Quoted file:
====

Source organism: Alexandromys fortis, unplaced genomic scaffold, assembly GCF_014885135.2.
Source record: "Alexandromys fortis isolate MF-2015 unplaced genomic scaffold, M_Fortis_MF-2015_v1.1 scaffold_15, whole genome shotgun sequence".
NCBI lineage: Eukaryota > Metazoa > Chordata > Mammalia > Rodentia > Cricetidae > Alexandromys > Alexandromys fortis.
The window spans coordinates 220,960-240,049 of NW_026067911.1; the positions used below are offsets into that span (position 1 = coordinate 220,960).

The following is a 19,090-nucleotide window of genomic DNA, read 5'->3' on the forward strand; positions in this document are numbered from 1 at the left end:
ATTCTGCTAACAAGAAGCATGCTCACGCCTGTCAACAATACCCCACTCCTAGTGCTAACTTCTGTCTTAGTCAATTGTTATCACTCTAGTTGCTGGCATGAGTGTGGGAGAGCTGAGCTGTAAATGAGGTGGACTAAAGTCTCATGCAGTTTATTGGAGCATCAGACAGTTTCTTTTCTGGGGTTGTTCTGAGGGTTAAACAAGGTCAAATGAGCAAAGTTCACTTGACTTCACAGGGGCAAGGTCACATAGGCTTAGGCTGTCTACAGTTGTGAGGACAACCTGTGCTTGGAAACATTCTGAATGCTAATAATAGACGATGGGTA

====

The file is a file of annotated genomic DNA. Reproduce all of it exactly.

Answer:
Source organism: Alexandromys fortis, unplaced genomic scaffold, assembly GCF_014885135.2.
Source record: "Alexandromys fortis isolate MF-2015 unplaced genomic scaffold, M_Fortis_MF-2015_v1.1 scaffold_15, whole genome shotgun sequence".
NCBI lineage: Eukaryota > Metazoa > Chordata > Mammalia > Rodentia > Cricetidae > Alexandromys > Alexandromys fortis.
The window spans coordinates 220,960-240,049 of NW_026067911.1; the positions used below are offsets into that span (position 1 = coordinate 220,960).

The following is a 19,090-nucleotide window of genomic DNA, read 5'->3' on the forward strand; positions in this document are numbered from 1 at the left end:
ATTCTGCTAACAAGAAGCATGCTCACGCCTGTCAACAATACCCCACTCCTAGTGCTAACTTCTGTCTTAGTCAATTGTTATCACTCTAGTTGCTGGCATGAGTGTGGGAGAGCTGAGCTGTAAATGAGGTGGACTAAAGTCTCATGCAGTTTATTGGAGCATCAGACAGTTTCTTTTCTGGGGTTGTTCTGAGGGTTAAACAAGGTCAAATGAGCAAAGTTCACTTGACTTCACAGGGGCAAGGTCACATAGGCTTAGGCTGTCTACAGTTGTGAGGACAACCTGTGCTTGGAAACATTCTGAATGCTAATAATAGACGATGGGTA